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... Philip Roth likes, or has liked, to describe himself as a ‘suppositional’ novelist. Much of his writing practice, he has said, takes off from a ‘what if?’ What if Franz Kafka had made it to America and there lived on to become a New Jersey schoolmaster? What if Anne Frank had survived and found out about the publication of her diary from a chance reading of Time magazine? What if a man could actually become a breast? What if a decent, shamefaced Jewish boy were to extol the joys of masturbation? And what if we, Roth’s readers, could join in and ask, for instance, what if an earnest young Jewish novelist of the 1950s were to find himself unfairly chastised for his disloyalty to Jews? And what if this same novelist decided to respond by handing his chastisers something they could really, and fairly, get to work on? What if he were to zap them with Portnoy’s Complaint and proceed to sell half a million copies of said horror to the Gentiles? And what if he were then to find himself outlawed and reviled, not just by tribal religious types but even by wise, novel-reading intellectuals? What if one of these intellectuals were to call Portnoy ‘the book of which all anti-semites have been dreaming?’ And what if yet another were to dismiss this earnest young Jewish novelist of the 1950s as a mere pedlar of cheap gags? ‘The cruellest thing anybody can do to Portnoy’s Complaint is to read it twice,’ said Irving Howe – and this was just about the cruellest thing he could do to Philip Roth ...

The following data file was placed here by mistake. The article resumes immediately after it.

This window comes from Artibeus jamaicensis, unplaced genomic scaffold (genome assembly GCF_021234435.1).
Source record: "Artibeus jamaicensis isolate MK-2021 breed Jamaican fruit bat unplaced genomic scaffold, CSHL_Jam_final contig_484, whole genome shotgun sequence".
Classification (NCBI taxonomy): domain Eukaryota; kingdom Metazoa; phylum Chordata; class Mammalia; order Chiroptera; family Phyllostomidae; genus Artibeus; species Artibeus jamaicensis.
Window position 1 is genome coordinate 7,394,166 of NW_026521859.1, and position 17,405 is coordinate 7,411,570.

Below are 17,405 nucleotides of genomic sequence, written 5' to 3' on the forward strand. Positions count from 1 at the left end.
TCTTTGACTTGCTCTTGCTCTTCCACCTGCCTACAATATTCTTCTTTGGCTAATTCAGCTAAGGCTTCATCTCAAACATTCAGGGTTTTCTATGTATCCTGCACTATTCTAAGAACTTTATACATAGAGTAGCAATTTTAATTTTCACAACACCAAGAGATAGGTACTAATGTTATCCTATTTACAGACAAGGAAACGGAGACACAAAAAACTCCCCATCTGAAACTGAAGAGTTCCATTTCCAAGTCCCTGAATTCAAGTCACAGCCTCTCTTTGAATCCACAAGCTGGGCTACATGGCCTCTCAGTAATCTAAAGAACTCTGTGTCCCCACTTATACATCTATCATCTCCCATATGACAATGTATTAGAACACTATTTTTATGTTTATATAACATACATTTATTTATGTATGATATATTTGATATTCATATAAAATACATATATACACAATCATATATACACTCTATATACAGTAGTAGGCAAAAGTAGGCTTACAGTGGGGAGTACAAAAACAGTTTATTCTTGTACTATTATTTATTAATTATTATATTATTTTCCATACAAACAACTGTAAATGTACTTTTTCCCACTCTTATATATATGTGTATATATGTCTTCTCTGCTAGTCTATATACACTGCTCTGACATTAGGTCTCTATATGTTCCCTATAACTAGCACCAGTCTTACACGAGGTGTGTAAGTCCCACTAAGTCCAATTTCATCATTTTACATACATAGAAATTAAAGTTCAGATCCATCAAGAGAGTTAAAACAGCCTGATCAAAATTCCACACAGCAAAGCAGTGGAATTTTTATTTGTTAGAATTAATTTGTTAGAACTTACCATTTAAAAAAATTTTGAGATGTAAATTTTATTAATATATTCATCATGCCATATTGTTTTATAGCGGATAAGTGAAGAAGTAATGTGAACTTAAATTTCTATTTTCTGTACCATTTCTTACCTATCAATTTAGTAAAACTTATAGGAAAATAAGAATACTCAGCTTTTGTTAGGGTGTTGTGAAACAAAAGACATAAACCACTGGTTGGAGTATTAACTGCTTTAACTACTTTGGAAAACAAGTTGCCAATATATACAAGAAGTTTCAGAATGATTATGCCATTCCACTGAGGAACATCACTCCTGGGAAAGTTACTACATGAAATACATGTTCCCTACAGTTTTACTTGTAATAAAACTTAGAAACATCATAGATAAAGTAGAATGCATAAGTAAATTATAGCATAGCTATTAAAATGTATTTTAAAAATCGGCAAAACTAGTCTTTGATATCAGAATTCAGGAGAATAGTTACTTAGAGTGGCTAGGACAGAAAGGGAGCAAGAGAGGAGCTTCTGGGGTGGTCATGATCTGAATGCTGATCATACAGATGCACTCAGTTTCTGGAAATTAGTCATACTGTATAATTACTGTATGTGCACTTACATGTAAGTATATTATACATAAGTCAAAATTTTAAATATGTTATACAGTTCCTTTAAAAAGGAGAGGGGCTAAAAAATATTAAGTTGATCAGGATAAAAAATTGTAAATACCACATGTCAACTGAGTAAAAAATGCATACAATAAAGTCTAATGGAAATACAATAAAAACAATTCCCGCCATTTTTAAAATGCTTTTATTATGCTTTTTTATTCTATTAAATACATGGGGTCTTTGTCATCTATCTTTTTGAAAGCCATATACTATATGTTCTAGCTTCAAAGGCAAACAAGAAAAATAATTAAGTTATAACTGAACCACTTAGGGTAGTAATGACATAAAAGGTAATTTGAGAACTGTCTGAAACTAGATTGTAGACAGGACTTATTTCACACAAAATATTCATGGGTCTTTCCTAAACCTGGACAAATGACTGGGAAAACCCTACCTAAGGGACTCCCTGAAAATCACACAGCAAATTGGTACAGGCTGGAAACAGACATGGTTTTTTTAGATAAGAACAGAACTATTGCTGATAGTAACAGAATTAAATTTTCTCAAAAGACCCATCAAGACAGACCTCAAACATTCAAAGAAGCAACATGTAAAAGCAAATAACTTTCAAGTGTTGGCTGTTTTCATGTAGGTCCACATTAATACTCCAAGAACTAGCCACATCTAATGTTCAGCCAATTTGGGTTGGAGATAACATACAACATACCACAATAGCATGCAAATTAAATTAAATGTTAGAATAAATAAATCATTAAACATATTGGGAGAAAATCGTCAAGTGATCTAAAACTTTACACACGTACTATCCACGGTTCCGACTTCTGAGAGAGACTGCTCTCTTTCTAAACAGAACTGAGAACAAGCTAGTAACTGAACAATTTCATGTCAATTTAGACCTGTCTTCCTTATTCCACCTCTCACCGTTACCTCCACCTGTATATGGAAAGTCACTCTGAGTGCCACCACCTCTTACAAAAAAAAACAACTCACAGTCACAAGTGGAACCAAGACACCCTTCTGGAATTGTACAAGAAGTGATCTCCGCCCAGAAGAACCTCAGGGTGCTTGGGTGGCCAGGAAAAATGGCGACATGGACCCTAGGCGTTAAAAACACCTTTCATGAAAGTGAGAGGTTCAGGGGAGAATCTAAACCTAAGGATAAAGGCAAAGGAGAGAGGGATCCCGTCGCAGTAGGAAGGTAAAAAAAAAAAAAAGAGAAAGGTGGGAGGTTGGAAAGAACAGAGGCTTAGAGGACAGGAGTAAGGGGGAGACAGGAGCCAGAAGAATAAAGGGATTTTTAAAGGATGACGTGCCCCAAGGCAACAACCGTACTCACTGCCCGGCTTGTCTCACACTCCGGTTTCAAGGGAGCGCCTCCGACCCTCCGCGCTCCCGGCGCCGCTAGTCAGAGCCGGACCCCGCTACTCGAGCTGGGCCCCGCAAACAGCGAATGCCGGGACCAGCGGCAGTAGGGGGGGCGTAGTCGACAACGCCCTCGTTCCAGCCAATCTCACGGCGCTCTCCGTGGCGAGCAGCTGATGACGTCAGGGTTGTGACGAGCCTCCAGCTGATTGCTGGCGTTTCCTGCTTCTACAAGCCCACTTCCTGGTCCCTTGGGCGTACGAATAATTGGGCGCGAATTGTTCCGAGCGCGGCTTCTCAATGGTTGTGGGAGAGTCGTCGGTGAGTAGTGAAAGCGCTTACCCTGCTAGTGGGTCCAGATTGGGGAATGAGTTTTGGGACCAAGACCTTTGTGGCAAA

The First Career Politician

James Romm: Demosthenes, 20 June 2013

Demosthenes of Athens and the Fall of Classical Greece 
by Ian Worthington.
Oxford, 382 pp., £22.50, January 2012, 978 0 19 993195 8
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... from the start’. Plutarch’s account does not always bear out his own thesis, however. It is short and elliptical compared to his other Lives, and in its later chapters raises the disquieting possibility that some of Demosthenes’ crucial policy decisions were bought with bribes. The layers of rhetorical spin are only one of the problems for a modern ...

The Great Percy

C.H. Sisson, 18 November 1982

Stranger and Brother: A Portrait of C.P. Snow 
by Philip Snow.
Macmillan, 206 pp., £8.95, October 1982, 0 333 32680 6
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... to take a look at them, nonetheless, for we now have this account of the man by his brother, Philip Snow. ‘Brothers seldom write about each other,’ as the publisher says, and one may think that in general they are wise not to do so. C. P. Snow, however, knew that Philip would write this book ‘and welcomed it; his ...

Their Witness

Donald Davie, 27 February 1992

The Poetry of Survival: Post-War Poets of Central and Eastern Europe 
edited by Daniel Weissbort.
Anvil, 384 pp., £19.95, January 1992, 0 85646 187 3